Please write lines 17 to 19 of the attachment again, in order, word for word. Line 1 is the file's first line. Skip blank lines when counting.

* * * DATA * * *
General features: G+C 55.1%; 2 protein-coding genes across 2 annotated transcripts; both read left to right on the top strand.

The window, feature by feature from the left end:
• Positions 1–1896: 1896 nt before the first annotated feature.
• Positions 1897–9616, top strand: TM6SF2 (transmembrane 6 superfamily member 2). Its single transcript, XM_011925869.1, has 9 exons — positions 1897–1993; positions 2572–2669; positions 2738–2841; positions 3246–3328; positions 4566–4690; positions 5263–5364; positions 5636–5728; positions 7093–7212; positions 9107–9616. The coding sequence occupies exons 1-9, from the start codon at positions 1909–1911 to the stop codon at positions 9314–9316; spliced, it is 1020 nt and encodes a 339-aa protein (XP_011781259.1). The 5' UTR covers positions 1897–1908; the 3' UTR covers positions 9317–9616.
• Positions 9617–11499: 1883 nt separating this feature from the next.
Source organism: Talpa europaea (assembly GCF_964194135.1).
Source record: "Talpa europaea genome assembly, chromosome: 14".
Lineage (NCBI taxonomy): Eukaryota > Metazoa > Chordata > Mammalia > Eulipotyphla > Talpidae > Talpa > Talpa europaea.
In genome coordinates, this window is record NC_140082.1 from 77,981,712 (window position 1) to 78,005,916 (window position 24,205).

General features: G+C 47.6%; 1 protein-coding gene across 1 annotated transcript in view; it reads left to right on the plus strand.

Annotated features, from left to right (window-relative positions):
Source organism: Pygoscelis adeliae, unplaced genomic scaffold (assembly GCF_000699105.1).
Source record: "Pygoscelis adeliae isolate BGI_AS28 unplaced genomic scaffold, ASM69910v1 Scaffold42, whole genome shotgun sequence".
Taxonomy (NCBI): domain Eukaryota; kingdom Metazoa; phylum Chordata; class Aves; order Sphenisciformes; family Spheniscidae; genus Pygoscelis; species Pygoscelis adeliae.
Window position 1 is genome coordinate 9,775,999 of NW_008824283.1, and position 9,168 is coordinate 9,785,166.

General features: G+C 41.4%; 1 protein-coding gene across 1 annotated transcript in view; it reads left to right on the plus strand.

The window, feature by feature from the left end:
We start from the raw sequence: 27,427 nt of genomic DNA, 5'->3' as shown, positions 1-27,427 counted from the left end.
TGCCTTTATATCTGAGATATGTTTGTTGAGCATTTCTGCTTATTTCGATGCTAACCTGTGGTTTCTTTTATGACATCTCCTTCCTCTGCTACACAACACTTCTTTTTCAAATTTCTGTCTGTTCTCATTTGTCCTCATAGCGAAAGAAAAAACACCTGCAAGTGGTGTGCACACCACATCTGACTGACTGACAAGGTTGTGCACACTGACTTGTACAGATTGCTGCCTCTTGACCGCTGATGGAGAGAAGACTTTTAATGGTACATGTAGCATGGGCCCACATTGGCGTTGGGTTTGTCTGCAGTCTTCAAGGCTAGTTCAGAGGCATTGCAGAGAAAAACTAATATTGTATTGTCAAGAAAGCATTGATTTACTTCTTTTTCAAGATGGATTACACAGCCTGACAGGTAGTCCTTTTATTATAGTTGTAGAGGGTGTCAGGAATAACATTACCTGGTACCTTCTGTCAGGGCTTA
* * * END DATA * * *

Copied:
The window, feature by feature from the left end:
We start from the raw sequence: 27,427 nt of genomic DNA, 5'->3' as shown, positions 1-27,427 counted from the left end.
TGCCTTTATATCTGAGATATGTTTGTTGAGCATTTCTGCTTATTTCGATGCTAACCTGTGGTTTCTTTTATGACATCTCCTTCCTCTGCTACACAACACTTCTTTTTCAAATTTCTGTCTGTTCTCATTTGTCCTCATAGCGAAAGAAAAAACACCTGCAAGTGGTGTGCACACCACATCTGACTGACTGACAAGGTTGTGCACACTGACTTGTACAGATTGCTGCCTCTTGACCGCTGATGGAGAGAAGACTTTTAATGGTACATGTAGCATGGGCCCACATTGGCGTTGGGTTTGTCTGCAGTCTTCAAGGCTAGTTCAGAGGCATTGCAGAGAAAAACTAATATTGTATTGTCAAGAAAGCATTGATTTACTTCTTTTTCAAGATGGATTACACAGCCTGACAGGTAGTCCTTTTATTATAGTTGTAGAGGGTGTCAGGAATAACATTACCTGGTACCTTCTGTCAGGGCTTA